Happy Birthday Penny

Penny was an essential part of my coming of age. She encouraged me to write. She demanded that I join my college newspaper staff.

Happy Birthday Penny

By Richard Mabey Jr.

On March sixth, Penny would have been 62, had she lived. Penny went Home to be with the Lord on the tenth November of 2012. She had lung cancer. She suffered terribly. Penny wrote me an email, just one day before she took her last breath. The entire theme of the letter was encouragement. Penny wrote me this beautiful letter, encouraging me to never stop writing. I wrote her back on the very same day she passed. I still wonder if she ever read it. Life is so strange.

To say that Penny and I dated in our youth, doesn’t really define it. Penny was my steady girlfriend from the start of my senior year in high school to the end of my freshman year of college. We both came of age, during that time.

Penny with my collie, Sunday.

Penny had long brown hair. She loved my collie, Sunday. It was one of the things I liked so much about Penny, she was so kind to animals.

I thought about Penny all day, this past Monday. At night, before falling asleep, I cried.

For my first two years of college, I attended a local community college. When I finished my first year of college, Penny graduated high school. Penny went to Rutgers University. She had planned on attending the same community college that I had attended. Her Daddy had different plans for her.

I don’t want to put Penny’s Dad down, but I don’t think he liked me too much. When I finished my first semester of college, I had gotten very good grades and made the Dean’s List. Penny was so proud of me. One evening, I was eating supper at Penny’s house.

Penny said to her father, “Daddy, Richard made the Dean’s List.” He replied, “well, it ain’t like the boy is going to Harvard!” That pretty much defines the way Penny’s Dad felt about me. It’s just life.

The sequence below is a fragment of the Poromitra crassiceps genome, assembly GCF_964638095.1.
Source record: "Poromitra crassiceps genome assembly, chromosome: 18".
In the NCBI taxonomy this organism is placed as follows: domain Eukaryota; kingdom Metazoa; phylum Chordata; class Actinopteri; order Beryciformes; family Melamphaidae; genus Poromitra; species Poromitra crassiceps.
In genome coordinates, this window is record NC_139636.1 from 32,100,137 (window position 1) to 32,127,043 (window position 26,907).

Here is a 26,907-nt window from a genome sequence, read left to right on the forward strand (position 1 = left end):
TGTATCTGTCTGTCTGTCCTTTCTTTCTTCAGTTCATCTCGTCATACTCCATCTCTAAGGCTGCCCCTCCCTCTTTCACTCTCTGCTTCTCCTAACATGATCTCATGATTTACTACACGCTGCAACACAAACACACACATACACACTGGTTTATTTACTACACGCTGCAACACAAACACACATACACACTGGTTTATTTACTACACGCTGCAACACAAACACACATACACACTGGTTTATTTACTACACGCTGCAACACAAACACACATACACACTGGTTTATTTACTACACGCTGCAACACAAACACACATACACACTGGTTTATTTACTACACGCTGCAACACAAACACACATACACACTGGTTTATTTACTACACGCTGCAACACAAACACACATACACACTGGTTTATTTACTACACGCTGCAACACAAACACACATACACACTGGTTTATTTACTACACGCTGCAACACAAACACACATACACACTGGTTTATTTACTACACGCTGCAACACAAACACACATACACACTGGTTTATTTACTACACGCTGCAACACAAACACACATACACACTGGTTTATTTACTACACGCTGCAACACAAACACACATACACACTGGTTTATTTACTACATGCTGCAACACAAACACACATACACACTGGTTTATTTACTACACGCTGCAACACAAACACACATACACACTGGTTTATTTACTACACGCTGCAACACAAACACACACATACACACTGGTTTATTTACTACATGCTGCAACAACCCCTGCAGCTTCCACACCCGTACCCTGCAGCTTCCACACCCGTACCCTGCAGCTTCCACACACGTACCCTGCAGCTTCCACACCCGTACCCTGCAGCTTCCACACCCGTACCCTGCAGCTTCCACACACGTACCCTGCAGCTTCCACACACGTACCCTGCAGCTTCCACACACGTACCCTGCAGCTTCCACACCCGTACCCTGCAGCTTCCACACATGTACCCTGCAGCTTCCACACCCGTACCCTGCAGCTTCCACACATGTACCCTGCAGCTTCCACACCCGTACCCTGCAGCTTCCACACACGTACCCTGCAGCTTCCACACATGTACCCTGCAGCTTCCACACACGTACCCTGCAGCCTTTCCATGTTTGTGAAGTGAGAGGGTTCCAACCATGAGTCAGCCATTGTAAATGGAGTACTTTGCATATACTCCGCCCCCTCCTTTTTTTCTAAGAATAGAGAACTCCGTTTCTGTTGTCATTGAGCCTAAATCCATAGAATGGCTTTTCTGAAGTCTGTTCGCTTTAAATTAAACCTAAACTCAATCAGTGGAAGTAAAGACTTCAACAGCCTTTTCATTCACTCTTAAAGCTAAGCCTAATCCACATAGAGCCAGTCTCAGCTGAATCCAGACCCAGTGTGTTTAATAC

During my freshman year of college, I wrote for my hometown weekly paper and also for my college newspaper. One time, one of my articles made the front page banner. Penny showed it to her father. Penny’s Dad simply said, “well that’s nice. But it isn’t like the boy is writing for the New York Times.” I guess you get the idea.

Penny ended up marrying some guy she met at Rutgers. We kept in touch. That’s all I’m going to say about it. I dated quite a few women over the years. I don’t want to sound like a womanizer, but I was blessed to have a few close girlfriends. I came close to marrying, a few times in my life. But, alas, it was one thing or another and I never made it to the alter. I’m okay with it.

I miss Penny. I miss her a lot. It’s a long story.

Just before Penny passed away, she came down to Disney World with her husband, son, mom and dad. She wrote me that she was hoping I could drive out to see her. Disney World is only about an hour’s drive from my home. I wrote her back and told her that I would love to see her.

A couple of days later, Penny wrote me back. She told me that her husband forbid her to see me. That’s life. I would have loved to have seen her one more time. We both knew she was dying. Life just isn’t fair sometimes.

I guess I’m getting sentimental in my older age. I didn’t make it through this blog without crying. Sometimes life is not fair. Not fair at all.

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This entry was posted in Acts of Kindness, Boyhood Days, Central Florida, Compassion, County College of Morris, Destiny, Encouragement, Faith, Finding Your Purpose in Life, Giving, Lincoln Park Herald, Love one another, Love Story, Memory, Penny, Romance, Small Town Weekly Newspaper, Spiritual Lesson, Wisdom. Bookmark the permalink.

4 Responses to Happy Birthday Penny

  1. A very moving article, full of honest emotion.

  2. What a heartrending story. Thanks for sharing, Richard.

    • Dear Dr. Phoebe,
      Thank you for taking time to respond to my blog. You have a kind heart. Your patients are blessed to have you for their physician. You bring back the spirit of dear old Dr. Marcus Welby. The world is rapidly changing, not necessarily for the good. But please do hold true to kindness and goodness. Two elements that the chemistry of the world desperately needs.
      Sincerely,
      Richard

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